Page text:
US Law Firms Push Demand For Offices
14 Jun, 2006, London
Office letting activity by the legal sector in the key legal locations of Europe was down 16 per cent in 2005, compared with 2004, with a total take-up of 235,000 sq m compared with 279,000 sq m in 2004, according to Cushman & Wakefield’s Legal Business Briefing, which tracks the office requirements of key law firms in Europe’s top 15 cities for the legal sector.
However, year-on-year performance differed greatly from city to city, with Paris, for example, seeing an increase in take-up of 153 per cent to 43,300 sq m in 2005. Other strong performers included Warsaw, where letting activity almost doubled to 11,300 sq m, as cross-border law firms enter the ‘emerging’ markets of the European Union.
Regarding office space demand by the legal sector across Europe, Mark Pollitt, Head of Cushman & Wakefield’s European Legal Group, comments: “New requirements are being driven by consolidation as leading firms look to make best use of their property requirements, whether in terms of location, occupancy costs, the synergies created from all working under one roof, and also whether the space is compatible with running a practice in today’s global marketplace.”
“In addition,” continues Mark, “what we are seeing in many markets is demand being led by continuing strong mergers & acquisitions activity, and also by demand from US legal firms as they expand across Europe, and in particular in the Paris and Frankfurt markets. These two trends are likely to continue in the short as well as medium term.”
This is being born out by activity registered in the first quarter of 2006, with demand remaining solid in London, with 23,000 sq m of take-up by legal firms in the first quarter of 2006 (Q1 2006), compared with 21,000 sq m in the final quarter of 2005 (Q4 2005). The most significant transaction has been the letting of 7,900 sq m by Lewis Silkin in Chancery Lane, London EC4.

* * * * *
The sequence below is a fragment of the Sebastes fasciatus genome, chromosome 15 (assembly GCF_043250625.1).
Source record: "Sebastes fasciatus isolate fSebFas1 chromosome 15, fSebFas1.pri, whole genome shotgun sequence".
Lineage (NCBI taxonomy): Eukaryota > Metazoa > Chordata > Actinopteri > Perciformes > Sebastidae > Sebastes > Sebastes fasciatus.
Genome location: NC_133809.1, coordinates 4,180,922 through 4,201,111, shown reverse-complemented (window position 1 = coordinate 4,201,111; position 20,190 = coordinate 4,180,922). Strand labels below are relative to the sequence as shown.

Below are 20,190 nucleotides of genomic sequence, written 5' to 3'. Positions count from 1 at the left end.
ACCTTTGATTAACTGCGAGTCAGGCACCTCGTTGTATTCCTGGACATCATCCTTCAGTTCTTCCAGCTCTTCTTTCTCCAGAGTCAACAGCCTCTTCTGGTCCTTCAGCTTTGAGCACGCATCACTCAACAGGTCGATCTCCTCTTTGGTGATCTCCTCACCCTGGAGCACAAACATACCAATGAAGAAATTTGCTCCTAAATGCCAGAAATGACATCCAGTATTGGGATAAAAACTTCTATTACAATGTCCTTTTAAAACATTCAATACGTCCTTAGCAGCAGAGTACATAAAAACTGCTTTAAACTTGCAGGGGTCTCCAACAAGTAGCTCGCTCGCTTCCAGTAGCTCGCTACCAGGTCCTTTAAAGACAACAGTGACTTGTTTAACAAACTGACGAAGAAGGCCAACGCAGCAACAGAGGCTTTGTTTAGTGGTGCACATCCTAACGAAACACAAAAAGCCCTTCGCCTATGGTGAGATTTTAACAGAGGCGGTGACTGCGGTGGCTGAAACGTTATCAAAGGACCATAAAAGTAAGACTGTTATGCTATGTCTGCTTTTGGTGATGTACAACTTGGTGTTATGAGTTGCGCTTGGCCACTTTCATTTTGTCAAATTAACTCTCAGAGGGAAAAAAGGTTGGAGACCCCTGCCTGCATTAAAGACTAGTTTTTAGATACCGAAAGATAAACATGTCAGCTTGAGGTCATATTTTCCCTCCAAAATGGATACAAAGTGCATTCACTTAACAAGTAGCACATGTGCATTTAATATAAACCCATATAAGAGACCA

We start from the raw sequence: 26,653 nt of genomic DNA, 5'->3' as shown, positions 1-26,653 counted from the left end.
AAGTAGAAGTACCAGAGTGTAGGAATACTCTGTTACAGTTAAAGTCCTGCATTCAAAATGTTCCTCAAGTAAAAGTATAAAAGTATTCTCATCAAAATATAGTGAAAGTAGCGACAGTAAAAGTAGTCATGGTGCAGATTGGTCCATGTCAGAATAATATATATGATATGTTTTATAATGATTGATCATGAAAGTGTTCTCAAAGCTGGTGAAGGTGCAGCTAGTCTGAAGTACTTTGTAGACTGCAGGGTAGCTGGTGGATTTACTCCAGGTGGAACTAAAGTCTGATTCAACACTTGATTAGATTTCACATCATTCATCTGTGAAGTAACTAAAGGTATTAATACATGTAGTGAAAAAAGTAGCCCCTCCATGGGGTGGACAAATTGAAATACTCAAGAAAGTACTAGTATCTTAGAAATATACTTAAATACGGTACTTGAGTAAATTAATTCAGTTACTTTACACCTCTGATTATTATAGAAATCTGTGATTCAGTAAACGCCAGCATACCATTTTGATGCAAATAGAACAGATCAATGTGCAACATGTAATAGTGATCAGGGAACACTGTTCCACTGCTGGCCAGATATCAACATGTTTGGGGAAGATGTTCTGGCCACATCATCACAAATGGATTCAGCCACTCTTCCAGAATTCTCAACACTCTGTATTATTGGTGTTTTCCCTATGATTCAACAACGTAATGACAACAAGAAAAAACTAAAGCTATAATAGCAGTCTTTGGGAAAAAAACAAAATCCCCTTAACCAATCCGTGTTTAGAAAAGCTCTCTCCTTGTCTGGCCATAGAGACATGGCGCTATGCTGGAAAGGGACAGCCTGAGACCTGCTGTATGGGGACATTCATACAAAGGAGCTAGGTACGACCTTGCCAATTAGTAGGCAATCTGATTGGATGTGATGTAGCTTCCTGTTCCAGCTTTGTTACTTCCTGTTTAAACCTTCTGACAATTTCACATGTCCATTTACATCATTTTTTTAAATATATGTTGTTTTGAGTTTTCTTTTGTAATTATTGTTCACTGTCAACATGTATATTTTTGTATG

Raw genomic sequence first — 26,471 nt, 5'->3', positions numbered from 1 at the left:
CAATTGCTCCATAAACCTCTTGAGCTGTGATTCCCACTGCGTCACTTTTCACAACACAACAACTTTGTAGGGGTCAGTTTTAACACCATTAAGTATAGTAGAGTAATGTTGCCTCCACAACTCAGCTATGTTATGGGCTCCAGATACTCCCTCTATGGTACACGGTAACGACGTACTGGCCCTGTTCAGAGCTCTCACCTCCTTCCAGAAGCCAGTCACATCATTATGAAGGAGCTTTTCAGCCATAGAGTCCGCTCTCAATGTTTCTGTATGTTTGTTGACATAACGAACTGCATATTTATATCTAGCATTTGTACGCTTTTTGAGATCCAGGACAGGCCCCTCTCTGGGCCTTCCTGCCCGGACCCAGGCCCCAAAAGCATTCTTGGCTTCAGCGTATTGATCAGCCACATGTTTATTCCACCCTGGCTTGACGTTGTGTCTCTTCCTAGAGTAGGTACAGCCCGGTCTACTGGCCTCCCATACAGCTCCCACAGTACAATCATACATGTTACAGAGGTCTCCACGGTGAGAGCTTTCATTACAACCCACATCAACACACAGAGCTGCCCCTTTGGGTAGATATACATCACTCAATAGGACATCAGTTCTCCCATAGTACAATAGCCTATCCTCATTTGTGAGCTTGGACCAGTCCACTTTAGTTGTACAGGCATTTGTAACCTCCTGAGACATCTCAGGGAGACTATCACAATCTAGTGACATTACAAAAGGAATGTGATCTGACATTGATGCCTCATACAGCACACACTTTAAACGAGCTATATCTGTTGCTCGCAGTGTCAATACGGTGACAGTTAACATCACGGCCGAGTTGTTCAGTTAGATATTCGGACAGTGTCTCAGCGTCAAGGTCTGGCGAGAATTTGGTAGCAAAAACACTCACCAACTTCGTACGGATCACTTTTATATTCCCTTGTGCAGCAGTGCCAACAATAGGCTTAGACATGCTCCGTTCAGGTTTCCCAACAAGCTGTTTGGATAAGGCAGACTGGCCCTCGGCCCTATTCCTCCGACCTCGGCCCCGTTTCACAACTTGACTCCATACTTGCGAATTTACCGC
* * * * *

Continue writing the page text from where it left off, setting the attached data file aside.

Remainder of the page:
Paris, meanwhile, has seen demand significantly up in Q1 2006 compared with Q4 2005, with take-up at 19,000 sq m, compared with 5,500 sq in Q4. US firms accounted for the most significant deals: corporate law firm Jones Day has taken 7,000 sq m, to be delivered in 2008, in the 8th arrondissement in rue Saint Florentin and Paul Hastings 5,000 sq m in Boulevard Haussman, again in the 8th arrondissement.
In 2005, the legal sector accounted for 3.5 per cent of total office lettings of 6.8 million square metres in the 15 cities monitored. The five key legal centres of London, Paris, Frankfurt, Brussels and Amsterdam accounting for 80 per cent of take-up (200,000 sq m) by law firms, which are the second most active sector after banking.
Europe’s Top Markets For Legal Activity 2005
Source: Cushman & Wakefield
The Top Five Cities for Legal Firms
In London, the level of take-up was almost 40 per cent down on 2004 with the market perceived as having peaked. “The general consensus is that the legal market has peaked, with mor companies concentrating on consolidation and cost-saving measures. However, take-up levels may well increase in the short to medium term as companies anticipate to relocate,” says Mark Pollitt, based in Cushman & Wakefield’s City office.
Geoffroy Doudrich, Head of Cushman & Wakefield’s Legal Group in France, explains the strong increase in take-up in Paris: “The demand is coming from US law firms looking to expand in France, as well as the continued increase in corporate activity, and in particular the privatisation of the French energy sector with the subsequent M&A activity.”
US firms are also expanding in Frankfurt, where demand was down 13 per cent last year. Most notably, for example, Sanders Squire was able to benefit from the break-up of German law firm Haarmann Hemmelrath in order to expand in the German market.
In Brussels, where activity was up 12 per cent, demand is being driven by changes to EU trading law and M&A activity, both Belgian and European.However, in Amsterdam, demand was down by almost 30 per cent. “Although international players do not dominate the legal sector, they have, generally, shown more rapid growth,” says Cushman & Wakefield’s report.
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